Friday, May 8, 2009

Reading my own books

As this semester winds down, ***====errr...wait, yes I am still writing two major essays, but at least I can kinda see the light at the end of the tunnel since both of my due dates are next Friday====***

As this semester winds down, I am getting more and more excited about reading for quals. Especially, I am looking forward to reading all of my amazing 19th century novels that have been patiently, oh so quietly, sitting on the shelves waiting for me to pick them up with a voracious hunger for learning.

So, of course I joined another challenge.

I saw this one at Melissa's Shhh I'm Reading blog here and on S. Krishna's page here. :) This one is Perfect with a capital P for me. It's called the Read Your Own Books (RYOB) 2009 challenge hosted by MizB, and it encourages you to read the books you already have on your shelves rather than buying more! The challenge runs from Jan 1, 2009-December 31, 2009, so there are still about seven months left for it. Plus, you get to choose the number of books you feel is appropriate, and some of them can even be re-reads. YOU get to choose! (See, didn't I tell you it was Perfect with a capital P?) Here's what I'm starting out with, and they're all on my quals list:
  1. The Woman in White by Wilkie Collins (in progress)

  2. The Moonstone by Wilkie Collins

  3. Pride and Prejudice by Jane Austen (in progress)

  4. Jane Eyre by Charlotte Bronte

  5. Bleak House by Charles Dickens

  6. Little Dorrit by Charles Dickens

  7. Adam Bede by George Eliot

  8. The Eustace Diamonds by Anthony Trollope

  9. Barchester Towers by Anthony Trollope

  10. Alice's Adventures in Wonderland by Lewis Carroll
I'm excited that this challenge will also overlap with my Classics Reading Challenge and the 100+ challenge.
Wish me luck on my final papers! For one of them, I'm creating my own scholarly edition of Shakespeare's Henry V Act I Scene I. For the other (the one I'm working on today), I'm writing an analysis of the metaphor of sleep in Early New England Puritan sermons, specifically looking at the metaphor's relation to the Calvinist teachings against idleness and belief in Purgatory.


Sharone said...

I'm almost done with Bleak House! :) It's one of the books on my Classics Challenge list - yay! I have been reading snippets in between all the other yucky stuff I'm reading.

Trish said...

LOL--you're not getting addicted are you? :) You know, I never did finish The Eustace Diamonds. Probably won't. Haha! I'll just keep it there on the shelf next to Pamela, which I also have no desire to finish. I do need to read some Dickens, though. I've really been missing him lately.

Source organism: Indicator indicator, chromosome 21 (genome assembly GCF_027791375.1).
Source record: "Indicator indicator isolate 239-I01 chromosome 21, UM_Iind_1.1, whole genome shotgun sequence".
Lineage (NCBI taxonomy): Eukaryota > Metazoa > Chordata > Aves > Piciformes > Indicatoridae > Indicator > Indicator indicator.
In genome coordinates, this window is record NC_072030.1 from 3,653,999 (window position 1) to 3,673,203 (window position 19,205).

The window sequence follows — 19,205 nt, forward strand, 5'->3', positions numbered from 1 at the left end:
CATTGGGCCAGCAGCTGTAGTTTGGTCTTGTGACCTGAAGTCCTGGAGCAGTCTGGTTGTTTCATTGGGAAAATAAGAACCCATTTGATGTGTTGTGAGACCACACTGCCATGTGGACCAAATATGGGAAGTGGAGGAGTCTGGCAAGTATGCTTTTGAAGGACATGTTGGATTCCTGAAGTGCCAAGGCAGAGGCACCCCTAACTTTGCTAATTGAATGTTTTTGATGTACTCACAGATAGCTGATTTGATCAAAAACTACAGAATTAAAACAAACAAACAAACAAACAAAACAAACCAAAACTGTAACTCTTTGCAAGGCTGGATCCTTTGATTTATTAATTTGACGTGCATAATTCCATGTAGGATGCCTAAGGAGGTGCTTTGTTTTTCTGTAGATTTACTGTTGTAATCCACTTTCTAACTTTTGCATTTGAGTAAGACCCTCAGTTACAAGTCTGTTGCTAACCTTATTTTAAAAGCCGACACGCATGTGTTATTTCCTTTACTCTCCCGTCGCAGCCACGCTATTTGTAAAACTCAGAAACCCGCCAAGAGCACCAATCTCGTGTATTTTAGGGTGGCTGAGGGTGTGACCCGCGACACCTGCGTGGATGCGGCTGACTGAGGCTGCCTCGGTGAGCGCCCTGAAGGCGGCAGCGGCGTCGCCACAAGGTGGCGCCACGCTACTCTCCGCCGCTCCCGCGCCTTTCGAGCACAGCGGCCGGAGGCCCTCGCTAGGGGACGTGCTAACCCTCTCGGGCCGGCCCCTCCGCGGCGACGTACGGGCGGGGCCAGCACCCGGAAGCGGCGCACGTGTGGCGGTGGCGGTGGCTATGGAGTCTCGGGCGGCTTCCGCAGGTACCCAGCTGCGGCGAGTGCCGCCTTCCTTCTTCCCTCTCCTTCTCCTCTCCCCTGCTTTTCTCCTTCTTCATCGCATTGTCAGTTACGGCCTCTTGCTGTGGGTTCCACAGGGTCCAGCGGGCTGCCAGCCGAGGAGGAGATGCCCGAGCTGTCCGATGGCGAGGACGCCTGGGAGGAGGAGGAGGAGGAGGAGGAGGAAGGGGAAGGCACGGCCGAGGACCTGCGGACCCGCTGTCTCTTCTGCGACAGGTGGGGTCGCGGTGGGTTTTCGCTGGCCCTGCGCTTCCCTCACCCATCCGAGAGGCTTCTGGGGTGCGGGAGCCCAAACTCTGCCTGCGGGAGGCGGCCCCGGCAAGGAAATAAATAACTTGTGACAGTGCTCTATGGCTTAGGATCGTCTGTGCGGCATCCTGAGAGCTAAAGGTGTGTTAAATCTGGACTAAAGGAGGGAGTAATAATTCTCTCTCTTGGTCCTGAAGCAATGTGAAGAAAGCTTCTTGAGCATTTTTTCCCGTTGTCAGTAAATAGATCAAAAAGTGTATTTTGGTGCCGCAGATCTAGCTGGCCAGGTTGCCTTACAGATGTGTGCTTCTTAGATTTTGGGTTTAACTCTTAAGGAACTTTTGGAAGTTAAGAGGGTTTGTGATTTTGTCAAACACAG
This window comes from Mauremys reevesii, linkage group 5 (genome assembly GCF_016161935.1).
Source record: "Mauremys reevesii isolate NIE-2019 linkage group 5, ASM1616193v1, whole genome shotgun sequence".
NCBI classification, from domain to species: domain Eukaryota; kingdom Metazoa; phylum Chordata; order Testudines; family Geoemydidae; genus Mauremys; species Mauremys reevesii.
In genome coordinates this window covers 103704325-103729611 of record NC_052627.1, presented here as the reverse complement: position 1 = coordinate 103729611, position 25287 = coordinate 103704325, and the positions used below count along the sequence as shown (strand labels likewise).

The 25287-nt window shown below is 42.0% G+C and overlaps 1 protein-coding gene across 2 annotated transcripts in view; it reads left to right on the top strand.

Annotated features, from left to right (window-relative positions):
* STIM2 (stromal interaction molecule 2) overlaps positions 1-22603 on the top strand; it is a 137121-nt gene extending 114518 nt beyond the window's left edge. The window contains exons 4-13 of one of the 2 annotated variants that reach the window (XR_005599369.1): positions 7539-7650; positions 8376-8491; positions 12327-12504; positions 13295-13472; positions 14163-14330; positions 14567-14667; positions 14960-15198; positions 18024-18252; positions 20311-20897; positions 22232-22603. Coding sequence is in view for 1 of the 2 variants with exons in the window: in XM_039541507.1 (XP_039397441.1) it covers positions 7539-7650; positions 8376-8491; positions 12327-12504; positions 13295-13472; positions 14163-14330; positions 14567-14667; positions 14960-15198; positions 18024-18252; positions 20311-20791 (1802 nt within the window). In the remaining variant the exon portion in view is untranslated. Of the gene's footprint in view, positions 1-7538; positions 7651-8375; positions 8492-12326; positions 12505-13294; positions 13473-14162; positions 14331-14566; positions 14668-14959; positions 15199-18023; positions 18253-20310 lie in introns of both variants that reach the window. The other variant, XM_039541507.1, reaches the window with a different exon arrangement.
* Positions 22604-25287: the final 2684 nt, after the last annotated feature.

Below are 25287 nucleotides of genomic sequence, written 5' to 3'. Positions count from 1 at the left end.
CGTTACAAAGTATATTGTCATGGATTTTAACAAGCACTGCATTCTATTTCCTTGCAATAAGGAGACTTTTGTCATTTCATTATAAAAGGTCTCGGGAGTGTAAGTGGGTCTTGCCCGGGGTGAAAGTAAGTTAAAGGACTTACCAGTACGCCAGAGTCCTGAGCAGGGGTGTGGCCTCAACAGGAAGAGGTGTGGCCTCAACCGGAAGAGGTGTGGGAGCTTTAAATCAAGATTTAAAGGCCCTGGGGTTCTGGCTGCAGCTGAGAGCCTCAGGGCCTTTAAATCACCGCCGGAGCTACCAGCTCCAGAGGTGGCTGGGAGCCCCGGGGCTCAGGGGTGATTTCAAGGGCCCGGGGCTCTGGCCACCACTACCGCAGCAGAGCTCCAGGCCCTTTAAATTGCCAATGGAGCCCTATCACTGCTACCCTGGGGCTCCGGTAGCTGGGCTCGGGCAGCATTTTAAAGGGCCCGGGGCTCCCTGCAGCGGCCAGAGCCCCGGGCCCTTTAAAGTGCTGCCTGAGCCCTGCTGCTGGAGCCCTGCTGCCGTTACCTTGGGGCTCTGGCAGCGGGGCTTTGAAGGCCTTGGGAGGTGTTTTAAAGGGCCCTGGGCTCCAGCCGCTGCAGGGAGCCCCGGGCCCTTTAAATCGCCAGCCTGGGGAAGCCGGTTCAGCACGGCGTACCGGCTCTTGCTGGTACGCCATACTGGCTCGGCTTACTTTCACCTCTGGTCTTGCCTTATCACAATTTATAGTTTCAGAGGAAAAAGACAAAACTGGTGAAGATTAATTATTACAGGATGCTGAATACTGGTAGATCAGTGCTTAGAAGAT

Karen Beth said...

Sharone--yay! Almost done w/ Bleak House is a HUGE accomplishment. It's almost as long as Dombey. :)

Trish--there was never any doubt that I would be addicted. It's in my nature to be excited about everything related to books. I actually loved The Eustace Diamonds but need to re-read it for my exams because I don't remember it too well. Pamela on the other hand (which I also have to read for exams) is so far down on my happy list that I never want to see it again! Sigh. You win some, you lose some. We always win with Dickens!

Molly said...

Congratulations on completing (almost) another semester. My classes end next Friday and I am VERY ready for summer break.

I LOVE your list of books that you want to read. I have never read Anthony Trollope, but should probably add him to my list as well.

Sara Jillian said...

Almost done with the semester--congrats! :)

I've been wanting to re-read The Moonstone and Lady Audley's Secret; I'd forgotten about The Eustace Diamonds until I read your post; chalk that up to another re-read as well!

Trish: pick up your copy of OMF :)

Molly: good luck with the end of the semester! I'm almost finished with my grading; can't wait to get to your reading challenge!

Karen Beth said...

Molly-thanks for the well wishes! This time of the year is so stressful! It's nice to know others are going through the same thing.

Many people can't stand Trollope compared to Dickens, but he's a very important writer for his time period. He was so prolific! Try the Eustace Diamonds if you're a Trollope beginner. It's fun!

And Sara, you totally should re-read The Moonstone. I'm re-reading it right now for another paper that I'll be working on in a few weeks. We should talk about it! I would love your two cents.